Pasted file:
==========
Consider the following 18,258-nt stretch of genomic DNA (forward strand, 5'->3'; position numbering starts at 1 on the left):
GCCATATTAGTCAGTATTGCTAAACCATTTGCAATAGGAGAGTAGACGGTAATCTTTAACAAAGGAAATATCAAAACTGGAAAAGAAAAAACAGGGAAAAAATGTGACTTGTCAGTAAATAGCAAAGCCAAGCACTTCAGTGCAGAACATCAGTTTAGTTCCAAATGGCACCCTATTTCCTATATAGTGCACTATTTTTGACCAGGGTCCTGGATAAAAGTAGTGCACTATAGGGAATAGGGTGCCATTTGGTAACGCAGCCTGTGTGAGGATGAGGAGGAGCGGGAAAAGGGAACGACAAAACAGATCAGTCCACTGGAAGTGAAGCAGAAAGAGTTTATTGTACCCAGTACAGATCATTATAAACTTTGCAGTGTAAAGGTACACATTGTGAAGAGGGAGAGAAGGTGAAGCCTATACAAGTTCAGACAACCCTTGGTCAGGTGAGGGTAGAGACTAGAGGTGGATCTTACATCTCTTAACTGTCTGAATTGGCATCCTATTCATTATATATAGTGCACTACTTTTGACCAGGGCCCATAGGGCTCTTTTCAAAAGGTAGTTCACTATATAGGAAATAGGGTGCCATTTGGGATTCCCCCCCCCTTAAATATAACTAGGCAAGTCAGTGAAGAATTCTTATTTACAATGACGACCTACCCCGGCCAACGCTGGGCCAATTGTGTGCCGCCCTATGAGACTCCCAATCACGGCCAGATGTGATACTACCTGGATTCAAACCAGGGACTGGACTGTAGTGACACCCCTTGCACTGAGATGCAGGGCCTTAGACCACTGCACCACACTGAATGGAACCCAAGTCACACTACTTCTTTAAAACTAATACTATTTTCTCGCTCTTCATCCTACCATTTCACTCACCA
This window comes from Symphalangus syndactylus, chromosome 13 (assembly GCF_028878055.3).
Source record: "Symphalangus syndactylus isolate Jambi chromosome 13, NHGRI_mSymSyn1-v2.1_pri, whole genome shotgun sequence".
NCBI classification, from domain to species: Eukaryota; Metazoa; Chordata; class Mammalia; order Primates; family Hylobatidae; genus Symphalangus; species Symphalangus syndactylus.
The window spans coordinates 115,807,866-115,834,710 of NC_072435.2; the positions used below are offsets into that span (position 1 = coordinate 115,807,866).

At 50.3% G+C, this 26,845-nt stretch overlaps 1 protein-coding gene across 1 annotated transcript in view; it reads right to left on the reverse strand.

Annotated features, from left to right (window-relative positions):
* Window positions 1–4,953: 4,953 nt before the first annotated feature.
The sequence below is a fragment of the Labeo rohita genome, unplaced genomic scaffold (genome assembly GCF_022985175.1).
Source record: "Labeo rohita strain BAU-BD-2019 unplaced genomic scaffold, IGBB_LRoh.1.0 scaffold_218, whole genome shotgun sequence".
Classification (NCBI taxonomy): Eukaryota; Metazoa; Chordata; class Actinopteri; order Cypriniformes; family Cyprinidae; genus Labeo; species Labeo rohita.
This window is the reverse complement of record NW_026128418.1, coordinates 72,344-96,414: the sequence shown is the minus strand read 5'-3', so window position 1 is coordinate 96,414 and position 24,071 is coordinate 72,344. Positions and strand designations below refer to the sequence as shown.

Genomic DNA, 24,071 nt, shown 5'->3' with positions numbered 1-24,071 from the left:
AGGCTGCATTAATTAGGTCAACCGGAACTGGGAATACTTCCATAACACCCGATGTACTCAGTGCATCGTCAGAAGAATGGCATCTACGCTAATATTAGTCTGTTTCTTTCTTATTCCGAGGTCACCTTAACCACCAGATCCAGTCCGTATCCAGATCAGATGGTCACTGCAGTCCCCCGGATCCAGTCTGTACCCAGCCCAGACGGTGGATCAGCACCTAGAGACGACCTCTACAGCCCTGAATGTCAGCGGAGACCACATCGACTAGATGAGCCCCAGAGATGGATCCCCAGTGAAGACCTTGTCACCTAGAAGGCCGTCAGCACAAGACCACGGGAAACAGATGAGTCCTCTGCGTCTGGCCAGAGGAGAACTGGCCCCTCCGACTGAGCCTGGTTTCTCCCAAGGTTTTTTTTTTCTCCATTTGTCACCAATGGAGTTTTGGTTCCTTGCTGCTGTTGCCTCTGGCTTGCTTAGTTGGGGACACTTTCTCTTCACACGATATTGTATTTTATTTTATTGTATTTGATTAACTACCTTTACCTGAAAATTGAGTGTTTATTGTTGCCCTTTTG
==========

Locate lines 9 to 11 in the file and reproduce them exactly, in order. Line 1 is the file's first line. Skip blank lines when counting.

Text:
* Window positions 1–4,953: 4,953 nt before the first annotated feature.
The sequence below is a fragment of the Labeo rohita genome, unplaced genomic scaffold (genome assembly GCF_022985175.1).
Source record: "Labeo rohita strain BAU-BD-2019 unplaced genomic scaffold, IGBB_LRoh.1.0 scaffold_218, whole genome shotgun sequence".